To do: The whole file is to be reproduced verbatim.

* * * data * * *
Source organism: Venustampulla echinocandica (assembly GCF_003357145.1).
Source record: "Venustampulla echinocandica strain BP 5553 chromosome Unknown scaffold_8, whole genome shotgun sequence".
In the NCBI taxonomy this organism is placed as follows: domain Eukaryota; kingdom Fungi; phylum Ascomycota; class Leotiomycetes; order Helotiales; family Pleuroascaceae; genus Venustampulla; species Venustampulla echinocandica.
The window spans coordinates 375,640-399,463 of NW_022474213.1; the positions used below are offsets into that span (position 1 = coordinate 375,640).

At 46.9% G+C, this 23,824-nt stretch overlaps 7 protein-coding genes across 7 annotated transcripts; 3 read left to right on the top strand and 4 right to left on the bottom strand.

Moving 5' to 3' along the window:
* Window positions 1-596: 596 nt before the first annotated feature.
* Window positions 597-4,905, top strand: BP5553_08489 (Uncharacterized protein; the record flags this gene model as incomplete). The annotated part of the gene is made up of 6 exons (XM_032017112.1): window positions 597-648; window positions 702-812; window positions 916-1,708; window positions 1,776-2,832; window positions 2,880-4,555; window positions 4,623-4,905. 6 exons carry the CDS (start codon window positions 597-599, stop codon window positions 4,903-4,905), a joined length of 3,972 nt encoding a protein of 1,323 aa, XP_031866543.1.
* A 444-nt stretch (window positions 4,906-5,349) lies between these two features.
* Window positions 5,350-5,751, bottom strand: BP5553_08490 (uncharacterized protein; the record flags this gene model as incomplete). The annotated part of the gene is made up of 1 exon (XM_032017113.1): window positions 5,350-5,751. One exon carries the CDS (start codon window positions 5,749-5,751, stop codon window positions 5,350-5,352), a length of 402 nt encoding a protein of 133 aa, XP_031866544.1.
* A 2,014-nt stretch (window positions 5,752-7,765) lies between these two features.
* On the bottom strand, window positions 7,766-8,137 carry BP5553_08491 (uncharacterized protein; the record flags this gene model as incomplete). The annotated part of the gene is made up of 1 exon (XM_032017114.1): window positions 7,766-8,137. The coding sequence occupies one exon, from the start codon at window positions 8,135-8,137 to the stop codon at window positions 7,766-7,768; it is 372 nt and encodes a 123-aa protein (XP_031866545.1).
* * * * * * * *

Source organism: Venustampulla echinocandica (assembly GCF_003357145.1).
Source record: "Venustampulla echinocandica strain BP 5553 chromosome Unknown scaffold_8, whole genome shotgun sequence".
In the NCBI taxonomy this organism is placed as follows: domain Eukaryota; kingdom Fungi; phylum Ascomycota; class Leotiomycetes; order Helotiales; family Pleuroascaceae; genus Venustampulla; species Venustampulla echinocandica.
The window spans coordinates 375,640-399,463 of NW_022474213.1; the positions used below are offsets into that span (position 1 = coordinate 375,640).

At 46.9% G+C, this 23,824-nt stretch overlaps 7 protein-coding genes across 7 annotated transcripts; 3 read left to right on the top strand and 4 right to left on the bottom strand.

Moving 5' to 3' along the window:
* Window positions 1-596: 596 nt before the first annotated feature.
* Window positions 597-4,905, top strand: BP5553_08489 (Uncharacterized protein; the record flags this gene model as incomplete). The annotated part of the gene is made up of 6 exons (XM_032017112.1): window positions 597-648; window positions 702-812; window positions 916-1,708; window positions 1,776-2,832; window positions 2,880-4,555; window positions 4,623-4,905. 6 exons carry the CDS (start codon window positions 597-599, stop codon window positions 4,903-4,905), a joined length of 3,972 nt encoding a protein of 1,323 aa, XP_031866543.1.
* A 444-nt stretch (window positions 4,906-5,349) lies between these two features.
* Window positions 5,350-5,751, bottom strand: BP5553_08490 (uncharacterized protein; the record flags this gene model as incomplete). The annotated part of the gene is made up of 1 exon (XM_032017113.1): window positions 5,350-5,751. One exon carries the CDS (start codon window positions 5,749-5,751, stop codon window positions 5,350-5,352), a length of 402 nt encoding a protein of 133 aa, XP_031866544.1.
* A 2,014-nt stretch (window positions 5,752-7,765) lies between these two features.
* On the bottom strand, window positions 7,766-8,137 carry BP5553_08491 (uncharacterized protein; the record flags this gene model as incomplete). The annotated part of the gene is made up of 1 exon (XM_032017114.1): window positions 7,766-8,137. The coding sequence occupies one exon, from the start codon at window positions 8,135-8,137 to the stop codon at window positions 7,766-7,768; it is 372 nt and encodes a 123-aa protein (XP_031866545.1).